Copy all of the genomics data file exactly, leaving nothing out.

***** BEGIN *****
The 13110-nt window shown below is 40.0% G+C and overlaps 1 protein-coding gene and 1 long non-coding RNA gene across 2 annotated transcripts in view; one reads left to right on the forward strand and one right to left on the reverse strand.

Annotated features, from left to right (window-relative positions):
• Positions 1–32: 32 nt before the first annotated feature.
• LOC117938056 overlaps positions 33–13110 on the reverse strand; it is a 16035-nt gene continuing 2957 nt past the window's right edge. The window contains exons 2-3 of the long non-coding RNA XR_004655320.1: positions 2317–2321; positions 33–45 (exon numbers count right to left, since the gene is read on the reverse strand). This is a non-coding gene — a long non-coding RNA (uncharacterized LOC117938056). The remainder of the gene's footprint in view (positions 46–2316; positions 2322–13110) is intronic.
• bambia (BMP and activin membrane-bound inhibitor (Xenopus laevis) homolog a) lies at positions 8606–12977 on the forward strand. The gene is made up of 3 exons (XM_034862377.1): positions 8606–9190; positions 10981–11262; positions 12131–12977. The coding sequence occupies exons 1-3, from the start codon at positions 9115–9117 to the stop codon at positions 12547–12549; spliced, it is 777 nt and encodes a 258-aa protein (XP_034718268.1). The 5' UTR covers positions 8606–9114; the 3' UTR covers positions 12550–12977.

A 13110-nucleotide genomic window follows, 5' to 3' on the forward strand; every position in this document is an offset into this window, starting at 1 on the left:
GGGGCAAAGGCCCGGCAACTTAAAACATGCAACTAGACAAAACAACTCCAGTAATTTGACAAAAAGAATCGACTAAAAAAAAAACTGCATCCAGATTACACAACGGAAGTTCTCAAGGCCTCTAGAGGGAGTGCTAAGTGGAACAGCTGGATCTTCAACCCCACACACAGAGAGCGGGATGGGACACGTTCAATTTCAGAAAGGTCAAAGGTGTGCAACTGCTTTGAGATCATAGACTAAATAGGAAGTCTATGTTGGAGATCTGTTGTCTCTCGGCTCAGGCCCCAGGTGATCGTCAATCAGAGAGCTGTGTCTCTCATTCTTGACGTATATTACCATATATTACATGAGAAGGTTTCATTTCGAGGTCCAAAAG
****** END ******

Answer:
The 13110-nt window shown below is 40.0% G+C and overlaps 1 protein-coding gene and 1 long non-coding RNA gene across 2 annotated transcripts in view; one reads left to right on the forward strand and one right to left on the reverse strand.

Annotated features, from left to right (window-relative positions):
• Positions 1–32: 32 nt before the first annotated feature.
• LOC117938056 overlaps positions 33–13110 on the reverse strand; it is a 16035-nt gene continuing 2957 nt past the window's right edge. The window contains exons 2-3 of the long non-coding RNA XR_004655320.1: positions 2317–2321; positions 33–45 (exon numbers count right to left, since the gene is read on the reverse strand). This is a non-coding gene — a long non-coding RNA (uncharacterized LOC117938056). The remainder of the gene's footprint in view (positions 46–2316; positions 2322–13110) is intronic.
• bambia (BMP and activin membrane-bound inhibitor (Xenopus laevis) homolog a) lies at positions 8606–12977 on the forward strand. The gene is made up of 3 exons (XM_034862377.1): positions 8606–9190; positions 10981–11262; positions 12131–12977. The coding sequence occupies exons 1-3, from the start codon at positions 9115–9117 to the stop codon at positions 12547–12549; spliced, it is 777 nt and encodes a 258-aa protein (XP_034718268.1). The 5' UTR covers positions 8606–9114; the 3' UTR covers positions 12550–12977.

A 13110-nucleotide genomic window follows, 5' to 3' on the forward strand; every position in this document is an offset into this window, starting at 1 on the left:
GGGGCAAAGGCCCGGCAACTTAAAACATGCAACTAGACAAAACAACTCCAGTAATTTGACAAAAAGAATCGACTAAAAAAAAAACTGCATCCAGATTACACAACGGAAGTTCTCAAGGCCTCTAGAGGGAGTGCTAAGTGGAACAGCTGGATCTTCAACCCCACACACAGAGAGCGGGATGGGACACGTTCAATTTCAGAAAGGTCAAAGGTGTGCAACTGCTTTGAGATCATAGACTAAATAGGAAGTCTATGTTGGAGATCTGTTGTCTCTCGGCTCAGGCCCCAGGTGATCGTCAATCAGAGAGCTGTGTCTCTCATTCTTGACGTATATTACCATATATTACATGAGAAGGTTTCATTTCGAGGTCCAAAAG